It seems that I have just traded in some of the horrible old side effects for some new ones. As promised by my nurses and oncologist, the nausea has become almost non-existent-thank goodness. The fatigue though has increased a great deal and they warned me of the possibility of joint/muscle pain which has also reared its ugly head. My hips and knees are so achy, it's hard to walk, but hopefully that will ease up as the week goes by. There is also the chance of developing neuropathy which I am not even willing to entertain the idea of right now. I am taking Vitamin B6 to try to avoid this but since I'm taking such a high dose of the drug, I will have to wait and see. They say it's reversible but as an athlete, the numbing of the hands and feet concerns me. My lips started to get numb yesterday, but my oncologist said "if it gets worse, call me, but this is probably just from the Taxol". It amazes me how much discomfort I find to be acceptable through all of this.
After making it through a fairly productive Friday considering it was the day after treatment, I had high hopes for Saturday. We slept in as both G and I were both exhausted from the week. Frankly, I was still recovering from the horrors of the week prior. Since I was not nauseous, I was able to make my favorite homemade waffles for breakfast and enjoy a cup of coffee with my guy. These are a couple of the simple things that I used to not think twice about doing, but now are treats for me.
We managed to get a road ride in even though I was really feeling the fatigue. My goal was to force myself to stay at the same pace throughout the course of the ride. It is actually a training technique that is quite effective and not as easy as it sounds. There is always the body and mostly the mind that wants to push harder or slow down. It was not my furthest ride but it was so beautiful out I was able to log 18 miles, so I was pleased. It was a good pace for G to be able to save his legs. Our friend RR and I were both trying to push him to race the Chain Stretcher the next day.
Sunday was one of the most humbling days for me, but I'm glad I went. It was race day and I was so happy that G made the last minute decision to race. Now I really had to go! My legs had started to feel pretty achy right as we were getting ready to leave so I was really worried about how the day was going to play out. I could not tell G how badly my legs hurt or he might have backed out. He was going to load my bike up on the car and I told him not to bother-I would not need my bike on that race day Sunday.
This was the first time I had been up to Blue Mountain since before my surgery. We pulled into the parking lot. I saw all the racers getting ready and circling the parking lots to keep their legs warmed up. There were lots of familiar faces. I’ve missed this scene but at the same time I felt very out of place. We had less than an hour until the start of the cat. 2 race so G hurried up to registration while I poked around the car negotiating my backpack of previsions and chatted it up with another racing couple that pulled up next to us.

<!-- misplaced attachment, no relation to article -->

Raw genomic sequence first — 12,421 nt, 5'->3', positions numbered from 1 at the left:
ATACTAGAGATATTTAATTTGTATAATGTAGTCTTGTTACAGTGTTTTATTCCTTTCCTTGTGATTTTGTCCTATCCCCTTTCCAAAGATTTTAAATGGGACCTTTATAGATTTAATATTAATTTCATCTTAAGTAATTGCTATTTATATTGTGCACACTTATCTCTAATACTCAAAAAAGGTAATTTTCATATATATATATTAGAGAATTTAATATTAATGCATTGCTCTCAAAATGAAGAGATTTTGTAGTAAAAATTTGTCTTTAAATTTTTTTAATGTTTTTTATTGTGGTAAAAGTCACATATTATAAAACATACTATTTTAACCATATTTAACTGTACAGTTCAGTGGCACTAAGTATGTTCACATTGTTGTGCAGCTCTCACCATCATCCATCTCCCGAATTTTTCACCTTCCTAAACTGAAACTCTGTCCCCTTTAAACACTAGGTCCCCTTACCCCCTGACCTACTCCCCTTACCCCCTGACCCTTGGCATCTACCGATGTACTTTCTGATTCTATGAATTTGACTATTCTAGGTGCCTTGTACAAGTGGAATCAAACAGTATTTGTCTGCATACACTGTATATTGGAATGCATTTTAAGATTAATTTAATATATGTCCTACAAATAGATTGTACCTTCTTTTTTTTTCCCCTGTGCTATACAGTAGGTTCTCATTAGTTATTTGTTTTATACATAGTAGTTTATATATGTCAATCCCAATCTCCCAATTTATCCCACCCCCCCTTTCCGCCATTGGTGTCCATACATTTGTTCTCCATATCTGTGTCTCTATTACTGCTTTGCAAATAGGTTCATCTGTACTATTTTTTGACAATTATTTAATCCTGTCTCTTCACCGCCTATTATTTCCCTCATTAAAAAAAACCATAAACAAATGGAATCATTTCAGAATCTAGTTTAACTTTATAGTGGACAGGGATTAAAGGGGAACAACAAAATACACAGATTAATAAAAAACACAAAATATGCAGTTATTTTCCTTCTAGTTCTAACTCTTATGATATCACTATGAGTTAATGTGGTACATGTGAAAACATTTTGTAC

As I slowly headed up to the lodge where the registration and start tent was- I felt tired, out of breath and anxious. I had not been at a race since April and a lot of folks had no idea what I had been going through. People started to come up to me and wanted to give me big hugs- I wanted to receive these hugs so badly but I had to stop them. I didn’t want to compromise my immunity at this stage of my treatment. The treatments lower my white blood cell count and can make me susceptible to even the smallest of germs that people don’t even know they have. Some understood and some I had to explain it to. Just seeing everyone and the smiling faces was enough for me. For now it is virtual hugs.
As great as it was to see everyone, it was a little humbling to see all the women that I would have been racing with this year. They looked so strong and healthy and as I was standing with them, I felt so weak. My hips and knees were aching so badly. I wondered if they could tell how much pain I was in? There is something ingrained in me that I have had my whole life- I used to use it when I raced or rode with a group: don’t let them know your suffering. I know this is different, but it’s hard to turn off that switch.
I tried to hike up to a spot on the course that I knew would be a great spectator spot, as it was one of the most technical rock sections. I only made it up so far until I decided that I had enough. I perched myself on a rock and watched the riders pass by and attempted to take some photos. I borrowed G’s camera- evidently I could use a few more lessons using it. Most of the photos came out blurry.
I was hanging out with a racing friend for a while who is also unable to race due to some health issues of her own. When she headed back to the lodge, I stayed and took the time to enjoy being alone in the woods. I have not been able to do that since the surgery. I waited to see all the racers pass on their first lap. At that point I felt really fatigued so I decided it best to head back to the lodge. Physically I was all done at this point- even the walk back through the woods took a lot out of me.
G did great! He finished strong and got the miles in his legs. I was so happy that one of us got to race the Chain Stretcher. I could not stay as long as I would have liked to but it really was so nice to see everyone. Even though I did not feel good or get to race, it was great to be a part of the racing scene again.